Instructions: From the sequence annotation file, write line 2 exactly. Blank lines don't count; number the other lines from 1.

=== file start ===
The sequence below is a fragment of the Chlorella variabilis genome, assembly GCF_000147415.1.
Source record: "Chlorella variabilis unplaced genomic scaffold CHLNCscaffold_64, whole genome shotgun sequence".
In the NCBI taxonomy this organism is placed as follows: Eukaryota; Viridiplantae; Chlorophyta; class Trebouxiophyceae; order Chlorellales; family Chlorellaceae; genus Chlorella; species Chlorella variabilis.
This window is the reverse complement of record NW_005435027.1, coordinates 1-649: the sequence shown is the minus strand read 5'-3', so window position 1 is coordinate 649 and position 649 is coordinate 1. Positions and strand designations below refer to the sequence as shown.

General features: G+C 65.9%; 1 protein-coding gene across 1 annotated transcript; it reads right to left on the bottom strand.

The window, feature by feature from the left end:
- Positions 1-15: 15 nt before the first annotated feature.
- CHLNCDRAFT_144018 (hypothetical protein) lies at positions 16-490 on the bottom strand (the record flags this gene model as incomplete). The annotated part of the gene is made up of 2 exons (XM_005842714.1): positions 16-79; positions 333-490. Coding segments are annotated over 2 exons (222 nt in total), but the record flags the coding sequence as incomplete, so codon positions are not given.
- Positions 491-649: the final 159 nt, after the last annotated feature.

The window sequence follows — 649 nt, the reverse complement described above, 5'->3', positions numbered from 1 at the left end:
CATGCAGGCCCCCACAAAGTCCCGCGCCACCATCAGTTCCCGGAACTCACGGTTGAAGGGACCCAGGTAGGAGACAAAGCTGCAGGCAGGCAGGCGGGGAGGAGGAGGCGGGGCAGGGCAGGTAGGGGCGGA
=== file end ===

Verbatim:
Source record: "Chlorella variabilis unplaced genomic scaffold CHLNCscaffold_64, whole genome shotgun sequence".